Terry Mike Jeffrey is an Elvis performer, though audiences won't see an overstylized wig or cheap costume on stage.
"The Kid and the King" is a one-man show about the life and music of Elvis, but also portrayed is the monolithic impact the King had on Jeffrey's own life. The event is ongoing until May at the The Badgett Playhouse in Grand Rivers.
The Paducah-native musician plays acoustic guitar and piano medleys of the rock 'n' roll legend's greatest hits while capturing the essence of the star -- not the caricature.
Included are stories of a long musical career involving associates DJ Fontana and Ronnie Tutt -- two of Elvis' old drummers -- and Graceland performances with the Jordanaires and the TCB Band.
Jeffrey also recounted several meetings with the Legend himself, including a longtime friendship with Elvis' old army-buddy and guitarist Charlie Hodge, and days spent at Graceland where Hodge lived at the time.
He credits their mutual respect for the King as the reason they enjoyed making music together.
"I think they appreciated I wasn't like thousands of other guys," Jeffrey said. "I wasn't an impersonator."
Badgett Playhouse's Bill Minihan said the musical camaraderie was reciprocal.
"The thing I notice as an outsider looking in is that every single person with Elvis all gravitated to Jeffrey after (Elvis') death," Minihan said. "They not only noticed his amazing ability, but the fact he was paying tribute to the songs -- not the white jumpsuits and the scarves."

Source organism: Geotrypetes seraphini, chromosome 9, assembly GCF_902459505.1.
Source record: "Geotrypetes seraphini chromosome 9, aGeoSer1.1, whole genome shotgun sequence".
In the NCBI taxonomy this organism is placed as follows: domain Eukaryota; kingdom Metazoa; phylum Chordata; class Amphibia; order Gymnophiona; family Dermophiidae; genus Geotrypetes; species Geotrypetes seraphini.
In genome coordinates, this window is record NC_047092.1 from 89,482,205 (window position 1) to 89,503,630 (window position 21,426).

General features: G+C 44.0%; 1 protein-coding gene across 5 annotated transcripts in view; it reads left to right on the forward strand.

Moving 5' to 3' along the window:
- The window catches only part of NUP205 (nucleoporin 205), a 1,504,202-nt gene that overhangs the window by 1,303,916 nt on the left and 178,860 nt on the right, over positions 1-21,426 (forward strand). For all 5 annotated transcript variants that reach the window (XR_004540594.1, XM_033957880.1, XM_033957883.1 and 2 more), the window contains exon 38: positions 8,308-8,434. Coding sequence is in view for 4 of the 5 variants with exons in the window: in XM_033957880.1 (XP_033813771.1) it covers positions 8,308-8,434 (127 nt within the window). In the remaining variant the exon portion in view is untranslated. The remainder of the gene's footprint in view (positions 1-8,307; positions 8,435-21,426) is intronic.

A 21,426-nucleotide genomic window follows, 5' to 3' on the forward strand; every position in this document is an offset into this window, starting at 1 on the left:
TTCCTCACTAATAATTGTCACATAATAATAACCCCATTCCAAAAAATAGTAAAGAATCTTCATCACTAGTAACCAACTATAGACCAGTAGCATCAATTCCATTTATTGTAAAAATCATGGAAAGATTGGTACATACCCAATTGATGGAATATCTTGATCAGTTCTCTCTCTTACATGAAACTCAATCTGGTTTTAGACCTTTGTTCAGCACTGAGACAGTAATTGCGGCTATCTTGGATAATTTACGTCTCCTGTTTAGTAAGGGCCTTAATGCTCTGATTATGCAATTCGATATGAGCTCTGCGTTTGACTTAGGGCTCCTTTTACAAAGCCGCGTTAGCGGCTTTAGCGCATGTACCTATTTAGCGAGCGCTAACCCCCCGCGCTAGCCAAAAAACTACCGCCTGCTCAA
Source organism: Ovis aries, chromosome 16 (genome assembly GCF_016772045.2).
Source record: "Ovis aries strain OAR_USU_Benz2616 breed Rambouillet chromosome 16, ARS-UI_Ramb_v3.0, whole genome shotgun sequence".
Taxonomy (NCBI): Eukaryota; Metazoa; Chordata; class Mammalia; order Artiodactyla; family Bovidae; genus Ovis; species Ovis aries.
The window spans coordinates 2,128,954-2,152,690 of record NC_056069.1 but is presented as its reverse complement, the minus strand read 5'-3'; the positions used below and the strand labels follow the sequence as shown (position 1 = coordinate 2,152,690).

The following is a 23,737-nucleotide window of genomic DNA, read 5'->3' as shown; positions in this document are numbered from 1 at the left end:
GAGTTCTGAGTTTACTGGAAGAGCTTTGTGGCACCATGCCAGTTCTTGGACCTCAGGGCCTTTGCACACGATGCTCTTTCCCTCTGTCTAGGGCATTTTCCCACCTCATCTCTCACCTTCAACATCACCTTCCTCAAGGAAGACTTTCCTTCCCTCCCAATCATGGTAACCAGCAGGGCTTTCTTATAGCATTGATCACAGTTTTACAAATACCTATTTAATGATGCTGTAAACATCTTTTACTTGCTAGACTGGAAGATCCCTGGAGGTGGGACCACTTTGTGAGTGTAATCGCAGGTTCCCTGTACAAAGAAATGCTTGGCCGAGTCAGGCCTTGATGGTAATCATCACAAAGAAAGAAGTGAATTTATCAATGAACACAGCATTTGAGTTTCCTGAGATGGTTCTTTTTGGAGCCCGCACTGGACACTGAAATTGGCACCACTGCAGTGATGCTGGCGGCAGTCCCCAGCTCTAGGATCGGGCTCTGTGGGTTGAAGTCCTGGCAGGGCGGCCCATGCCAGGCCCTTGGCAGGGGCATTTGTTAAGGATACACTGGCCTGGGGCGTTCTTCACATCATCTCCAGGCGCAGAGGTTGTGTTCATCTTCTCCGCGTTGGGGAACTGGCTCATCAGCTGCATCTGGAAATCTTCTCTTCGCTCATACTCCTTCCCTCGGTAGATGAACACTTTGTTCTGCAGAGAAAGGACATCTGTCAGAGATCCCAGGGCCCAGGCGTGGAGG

Minihan added "The Kid and the King" holds priceless nostalgia for audiences. During one show, audience members called for Jeffrey to replay favorites like "King Creole" and "Separate Ways" -- a song about drifting apart, ironically requested by a woman in celebration of her wedding anniversary.
On stage Jeffrey described himself as a performer from an early age, saying: "The bug bit me pretty early."
It began with a diner on Bridge Street in Paducah his parents owned in 1957, and the jukebox songs Jeffrey heard at 3 years old as waitresses delivered food to customers on rollerskates.
There were other hits later in life, Jeffrey said -- The Beatles, Prince and Huey Lewis -- but none quite like "Jailhouse Rock" and "All Shook Up."
"(Music) was in my blood -- but specifically him, I was just immediately (drawn) to his music," Jeffrey said. "I really got into his whole career. I sucked it up like a sponge."
Jeffrey was playing gigs as early as 13 years old. "Right out of high school" he signed a contract with Holiday Inns of America, performing six nights a week in different states.
Though he had a manager at age 14, the achievement was topped by Jeffrey's first meeting with Elvis one year later. It was achieved by sneaking backstage at a concert, told in an anecdote worthy of any coming-of-age film where a starstruck teen meets his idol.
That meeting and others became the cornerstone of Jeffrey's musical passion. He said as he grew older he also considered the weblike influence from artist and artist.
Perhaps it's captured best in a quote from The Beatles' John Lennon: "Without Elvis, there would be no Beatles."
"I like to look at it one degree further," Jeffrey said. "If there hadn't been an Elvis, there would have been no Beatles and then who else?"
While Jeffrey knows his path would still involve playing today, much would have been different without the influence of Elvis Presley.
"I believe I was going to do music at some point, but I don't think I'd have started as early without Elvis," he said. "I've got a lot of favorite artists out there, but he's at the top."
Jeffrey will play three concerts in January with the Nashville Symphony Orchestra. Elvis' former wife Priscilla Presley will be a special guest.
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